Generic Drug Name: Omeprazole
Other Common Names: GastroGard, Prilosec
Omeprazole is a proton pump inhibitor that is most commonly used for treating GI ulcers and erosions. It has also been used to prevent exercise-induced gastritis in Alaskan sled dogs. An oral form has proven useful in treating and preventing the recurrence of gastric ulcers in horses.
Side effects associated with omeprazole are rare. However, some patients have developed urticaria after using this drug. Some other potential side effects associated with omeprazole include anorexia, colic, nausea, vomiting, flatulence, diarrhea, hematologic abnormalities, proteinuria, urinary tract infections, and CNS disturbances.
Patients suffering from hepatic or renal disease may require adjustments to the typical dose amount. If these conditions are present, a veterinarian should be contacted for an adjusted dose.
Omeprazole should not be used in animals with a known allergy or hypersensitivity to the drug. A veterinarian should be contacted immediately if an overdose is suspected, symptoms of which may include diarrhea and anemia.
Omeprazole should be kept at room temperature and stored in a tightly sealed, light resistant, childproof container. While it can withstand temperatures of up to 104 degrees Fahrenheit, it should not face prolonged exposure to these temperatures. The capsule form should be protected from crushing.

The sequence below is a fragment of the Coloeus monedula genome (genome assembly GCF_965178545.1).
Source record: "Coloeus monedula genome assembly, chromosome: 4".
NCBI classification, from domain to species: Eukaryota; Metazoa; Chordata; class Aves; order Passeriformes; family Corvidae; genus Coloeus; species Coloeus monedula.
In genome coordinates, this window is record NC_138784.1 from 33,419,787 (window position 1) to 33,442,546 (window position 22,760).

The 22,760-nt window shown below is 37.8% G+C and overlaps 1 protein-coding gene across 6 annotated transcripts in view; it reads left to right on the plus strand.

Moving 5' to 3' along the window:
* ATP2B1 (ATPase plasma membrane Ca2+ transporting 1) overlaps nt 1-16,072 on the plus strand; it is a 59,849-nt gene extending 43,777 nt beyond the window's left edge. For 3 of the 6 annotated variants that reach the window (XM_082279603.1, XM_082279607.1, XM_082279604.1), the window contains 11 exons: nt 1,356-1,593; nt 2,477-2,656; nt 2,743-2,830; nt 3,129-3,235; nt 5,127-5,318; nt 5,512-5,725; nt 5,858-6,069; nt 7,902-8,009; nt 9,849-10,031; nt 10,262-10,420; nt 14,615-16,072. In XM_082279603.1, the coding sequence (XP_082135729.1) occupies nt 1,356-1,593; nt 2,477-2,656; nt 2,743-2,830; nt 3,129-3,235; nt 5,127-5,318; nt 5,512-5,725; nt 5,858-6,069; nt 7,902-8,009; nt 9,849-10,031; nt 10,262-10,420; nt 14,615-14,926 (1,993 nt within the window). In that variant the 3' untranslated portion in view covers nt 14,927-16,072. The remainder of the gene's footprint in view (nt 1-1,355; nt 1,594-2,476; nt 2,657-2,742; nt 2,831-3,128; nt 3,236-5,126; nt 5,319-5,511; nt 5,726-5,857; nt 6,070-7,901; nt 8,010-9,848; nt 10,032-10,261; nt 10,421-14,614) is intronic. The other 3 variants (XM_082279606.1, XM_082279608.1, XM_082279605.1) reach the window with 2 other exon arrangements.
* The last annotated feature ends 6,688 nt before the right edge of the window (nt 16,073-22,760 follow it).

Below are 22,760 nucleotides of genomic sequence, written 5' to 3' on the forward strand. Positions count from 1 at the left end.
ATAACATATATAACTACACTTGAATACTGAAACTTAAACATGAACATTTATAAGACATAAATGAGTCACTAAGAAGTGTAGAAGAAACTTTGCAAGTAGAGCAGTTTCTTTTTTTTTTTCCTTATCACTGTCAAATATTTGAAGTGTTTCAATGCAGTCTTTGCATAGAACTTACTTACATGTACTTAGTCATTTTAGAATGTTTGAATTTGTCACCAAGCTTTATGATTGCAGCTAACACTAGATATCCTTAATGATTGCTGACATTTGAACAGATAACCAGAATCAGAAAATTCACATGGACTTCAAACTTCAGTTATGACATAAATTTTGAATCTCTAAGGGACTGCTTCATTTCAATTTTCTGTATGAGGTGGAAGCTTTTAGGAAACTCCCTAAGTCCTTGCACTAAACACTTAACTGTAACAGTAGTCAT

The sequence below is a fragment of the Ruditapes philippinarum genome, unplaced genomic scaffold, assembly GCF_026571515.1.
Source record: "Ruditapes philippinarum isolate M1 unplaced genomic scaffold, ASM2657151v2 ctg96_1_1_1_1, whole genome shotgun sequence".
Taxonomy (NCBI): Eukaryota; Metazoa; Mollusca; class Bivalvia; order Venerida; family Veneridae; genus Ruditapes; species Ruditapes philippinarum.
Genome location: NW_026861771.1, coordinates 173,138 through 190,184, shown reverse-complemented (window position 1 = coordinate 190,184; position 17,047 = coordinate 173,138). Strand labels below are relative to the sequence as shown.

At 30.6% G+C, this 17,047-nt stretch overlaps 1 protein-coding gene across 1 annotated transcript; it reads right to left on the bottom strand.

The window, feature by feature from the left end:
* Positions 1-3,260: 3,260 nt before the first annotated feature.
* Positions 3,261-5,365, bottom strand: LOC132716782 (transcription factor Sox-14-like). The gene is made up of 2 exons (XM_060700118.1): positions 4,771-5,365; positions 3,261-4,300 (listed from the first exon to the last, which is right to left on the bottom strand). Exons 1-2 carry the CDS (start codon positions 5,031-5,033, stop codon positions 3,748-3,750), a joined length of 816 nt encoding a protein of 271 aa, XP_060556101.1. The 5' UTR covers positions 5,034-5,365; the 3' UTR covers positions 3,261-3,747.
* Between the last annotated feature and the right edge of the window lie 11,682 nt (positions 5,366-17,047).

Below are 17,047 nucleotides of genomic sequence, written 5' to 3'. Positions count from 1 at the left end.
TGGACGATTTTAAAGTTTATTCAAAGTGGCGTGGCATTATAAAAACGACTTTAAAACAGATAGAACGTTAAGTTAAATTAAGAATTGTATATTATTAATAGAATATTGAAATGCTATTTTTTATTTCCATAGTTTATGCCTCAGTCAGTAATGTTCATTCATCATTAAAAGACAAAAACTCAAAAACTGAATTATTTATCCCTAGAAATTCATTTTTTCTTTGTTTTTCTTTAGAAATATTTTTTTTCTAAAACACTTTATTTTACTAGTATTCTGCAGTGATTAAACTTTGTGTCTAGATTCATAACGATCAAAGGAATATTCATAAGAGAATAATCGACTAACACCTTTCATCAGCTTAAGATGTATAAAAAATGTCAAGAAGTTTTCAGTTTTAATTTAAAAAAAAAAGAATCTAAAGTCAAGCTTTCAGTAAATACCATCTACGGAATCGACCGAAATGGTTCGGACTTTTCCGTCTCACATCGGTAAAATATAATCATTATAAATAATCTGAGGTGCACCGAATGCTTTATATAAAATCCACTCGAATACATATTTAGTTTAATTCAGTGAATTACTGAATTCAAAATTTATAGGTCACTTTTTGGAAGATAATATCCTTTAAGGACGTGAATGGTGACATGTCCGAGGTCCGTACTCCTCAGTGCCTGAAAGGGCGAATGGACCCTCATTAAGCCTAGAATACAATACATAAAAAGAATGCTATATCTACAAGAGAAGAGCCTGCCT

For the management and prevention of GI ulcers in dogs, a typical dose of omeprazole is .5-1 mg/kg once daily. For cats, a typical dose is between .5-1.5 mg/kg every 12-24 hours. For treating gastric ulcers in horses, a typical dose is 4 mg/kg once daily for 4 weeks, followed by 2 mg/kg once daily for another 4 weeks to prevent recurrence. If a dose is missed, it should be administered as soon as possible. If it is almost time for the next scheduled dose, the missed dose should be skipped and the animal's regular medication schedule should resume. Under no circumstances should two doses be administered at the same time.
Doses may vary in different species, when the drug is given by a different route or concurrently with other medications, and with regards to a patient's age, breed, and health status. A veterinarian's dosing instructions and/or those printed on the medication label should be followed closely.